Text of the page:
And as he walked down 1879’s steps and down Prospect Avenue in the 1937 P-rade, he was cheered wildly by the senior class, not facing the happiest of times outside FitzRandolph Gate but at least knowing they had plenty of moral support. One of them was Joseph Schein ’37, another lifelong Jersey kid who had beaten long odds to get into Princeton and made the most of it. Son of Russian immigrants, an outstanding debater and athlete in high school — captain of the state-champion fencing team — he was neither a preppie, nor a legacy, nor a Protestant. But his own achievements and the track record of Newark’s Barringer High, which had turned out such notables as Jerome Kern, future Supreme Court Justice William Brennan, and Princeton’s legendary Moe Berg ’23, tipped the scales, and admission director Radcliffe Heermance admitted Schein as one of only 11 “Hebrews” in the Class of ’37. (Berg was Jewish as well.) Schein not only lettered in fencing but won honors with his thesis on Baudelaire in Modern Languages, receiving the Alden Prize as the best French language student in his class, and was active in the pre-med society, foreshadowing his vocation and following in Vail’s footsteps 72 years prior. And with the encouragement of Dean Christian Gauss, he organized and led some of the earliest Jewish services on the Princeton campus, which often included Albert Einstein.
From there Joe Schein got his MD at Penn, then moved to Mount Sinai in New York where he spent an astounding career of 70 years, beginning in pathology and transitioning to psychiatry, receiving his training from a colleague of Freud. A fellowship has been created in his honor there, and his bio includes the most literary statement by a physician I’ve ever seen: “Dr. Schein has always believed that there is no better training than the one originating from the 18th century by Giambattista Morgagni’s famous treatise De Sedibus Et Causis Morborum Per Anatomem Indagatis.” As if there were any question.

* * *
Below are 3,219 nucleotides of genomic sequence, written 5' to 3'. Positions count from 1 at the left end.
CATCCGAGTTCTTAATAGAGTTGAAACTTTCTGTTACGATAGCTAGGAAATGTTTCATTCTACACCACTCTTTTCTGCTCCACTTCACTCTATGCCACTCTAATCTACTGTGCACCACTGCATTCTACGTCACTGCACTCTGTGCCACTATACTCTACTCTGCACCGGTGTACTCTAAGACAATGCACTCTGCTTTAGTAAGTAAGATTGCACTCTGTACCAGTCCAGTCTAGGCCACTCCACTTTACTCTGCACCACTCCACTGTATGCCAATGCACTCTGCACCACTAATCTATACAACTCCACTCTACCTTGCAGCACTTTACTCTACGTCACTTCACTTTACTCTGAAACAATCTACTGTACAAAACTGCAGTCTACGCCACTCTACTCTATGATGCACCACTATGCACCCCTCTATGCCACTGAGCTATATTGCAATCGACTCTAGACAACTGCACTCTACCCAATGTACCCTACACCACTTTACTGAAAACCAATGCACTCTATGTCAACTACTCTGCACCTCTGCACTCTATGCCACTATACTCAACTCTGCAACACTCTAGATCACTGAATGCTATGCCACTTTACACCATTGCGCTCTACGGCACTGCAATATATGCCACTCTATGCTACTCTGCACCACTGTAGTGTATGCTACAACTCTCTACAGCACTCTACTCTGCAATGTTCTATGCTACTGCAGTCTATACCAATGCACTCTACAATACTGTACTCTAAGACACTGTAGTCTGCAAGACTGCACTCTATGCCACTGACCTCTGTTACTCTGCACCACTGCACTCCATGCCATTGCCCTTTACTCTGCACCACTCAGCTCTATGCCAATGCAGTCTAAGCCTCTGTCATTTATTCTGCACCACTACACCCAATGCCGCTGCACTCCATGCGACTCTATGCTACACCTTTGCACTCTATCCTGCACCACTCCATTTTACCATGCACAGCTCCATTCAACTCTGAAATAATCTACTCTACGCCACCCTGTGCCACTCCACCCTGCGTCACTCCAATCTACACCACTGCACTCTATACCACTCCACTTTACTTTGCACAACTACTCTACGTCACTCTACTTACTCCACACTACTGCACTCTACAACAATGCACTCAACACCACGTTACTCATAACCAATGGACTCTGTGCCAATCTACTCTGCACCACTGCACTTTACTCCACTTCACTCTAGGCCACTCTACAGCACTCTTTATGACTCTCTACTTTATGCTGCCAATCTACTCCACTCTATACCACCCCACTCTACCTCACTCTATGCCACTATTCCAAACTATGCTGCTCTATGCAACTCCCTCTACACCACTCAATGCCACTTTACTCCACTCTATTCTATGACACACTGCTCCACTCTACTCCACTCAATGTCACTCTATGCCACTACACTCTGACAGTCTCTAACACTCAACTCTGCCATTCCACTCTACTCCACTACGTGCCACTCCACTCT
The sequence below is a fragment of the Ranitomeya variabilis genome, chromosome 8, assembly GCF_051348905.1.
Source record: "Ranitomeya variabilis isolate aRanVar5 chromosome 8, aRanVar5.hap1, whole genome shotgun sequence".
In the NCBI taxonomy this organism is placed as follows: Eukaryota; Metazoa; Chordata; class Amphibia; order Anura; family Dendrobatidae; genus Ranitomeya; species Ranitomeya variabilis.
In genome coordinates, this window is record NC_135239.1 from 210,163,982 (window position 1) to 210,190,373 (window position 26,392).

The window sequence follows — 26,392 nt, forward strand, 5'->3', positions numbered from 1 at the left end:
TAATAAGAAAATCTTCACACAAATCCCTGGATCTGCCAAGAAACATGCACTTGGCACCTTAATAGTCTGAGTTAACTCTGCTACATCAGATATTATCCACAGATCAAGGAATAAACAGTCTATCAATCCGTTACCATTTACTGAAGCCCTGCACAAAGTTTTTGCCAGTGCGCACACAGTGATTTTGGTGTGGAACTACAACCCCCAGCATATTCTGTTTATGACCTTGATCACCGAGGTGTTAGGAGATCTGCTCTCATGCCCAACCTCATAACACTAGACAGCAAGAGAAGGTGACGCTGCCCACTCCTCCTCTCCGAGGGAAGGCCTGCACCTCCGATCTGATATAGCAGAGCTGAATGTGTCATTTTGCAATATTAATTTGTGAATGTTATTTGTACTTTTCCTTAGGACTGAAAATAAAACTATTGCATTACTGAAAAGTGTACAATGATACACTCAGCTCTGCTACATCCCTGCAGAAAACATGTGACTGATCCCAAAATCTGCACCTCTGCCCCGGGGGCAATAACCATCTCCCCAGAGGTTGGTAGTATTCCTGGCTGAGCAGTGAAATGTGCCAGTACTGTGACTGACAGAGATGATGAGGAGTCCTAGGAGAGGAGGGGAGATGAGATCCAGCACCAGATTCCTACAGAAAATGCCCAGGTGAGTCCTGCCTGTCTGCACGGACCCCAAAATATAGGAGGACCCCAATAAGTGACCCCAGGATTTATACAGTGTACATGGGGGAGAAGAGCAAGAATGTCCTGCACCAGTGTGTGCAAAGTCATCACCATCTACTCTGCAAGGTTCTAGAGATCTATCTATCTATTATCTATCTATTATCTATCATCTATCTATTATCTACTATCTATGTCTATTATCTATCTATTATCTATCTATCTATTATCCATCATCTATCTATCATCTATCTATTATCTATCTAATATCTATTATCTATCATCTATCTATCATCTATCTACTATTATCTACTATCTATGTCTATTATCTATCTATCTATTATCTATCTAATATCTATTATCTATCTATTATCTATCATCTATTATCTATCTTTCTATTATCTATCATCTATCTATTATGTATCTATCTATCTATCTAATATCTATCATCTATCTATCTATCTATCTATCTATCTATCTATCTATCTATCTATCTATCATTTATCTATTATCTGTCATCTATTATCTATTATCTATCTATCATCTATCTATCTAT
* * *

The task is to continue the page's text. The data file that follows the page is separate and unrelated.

On May 28, 2016, Dr. Joe Schein ’37 p’74 p’76 received the Class of ’23 Cane at the Old Guard luncheon, and at 101 years old, 79 years after he watched Dr. Vail lead the P-rade behind the 25th Reunion class, Schein did it himself, also walking the entire P-Rade route as he has each year, despite 90-degree heat. Because the seniors are and were there as the crucial part of Reunions, he has been part of 152 years of Princeton’s history. It is well and good that we recall that history and discuss its import, but quite another thing altogether to have it smiling at us and giving a locomotive. It seems very much like magic, so much so that I suppose we can defer the debate of the relative medical merits of brown eggs and Morgagni until another time.
Dei sub numine viget.
With the journey of another great group of coach Lori Dauphiny women’s crews to Henley, we bid farewell to another academic year. Over the lonely weeks before our next foray in September, it’s a good time to revisit our various columns from the past year, perhaps join our new friends from the keen-eyed Class of 2020 in their Pre-read, and to get ready for a lively fall, which will include everything from new cushy turf on Powers Field to an election campaign that may be the oddest Federal government exercise since Big Block of Cheese Day. As Santayana would say, forewarned is forearmed!
Gregg Lange ’70 is the narrator of the P-rade at the reviewing stand. He is chair emeritus of the Alumni Council Committee on Reunions and a member of the Society of the Claw. In May he received the 2016 Thomas Foster Huntington ’42 P-rade Marshal Award.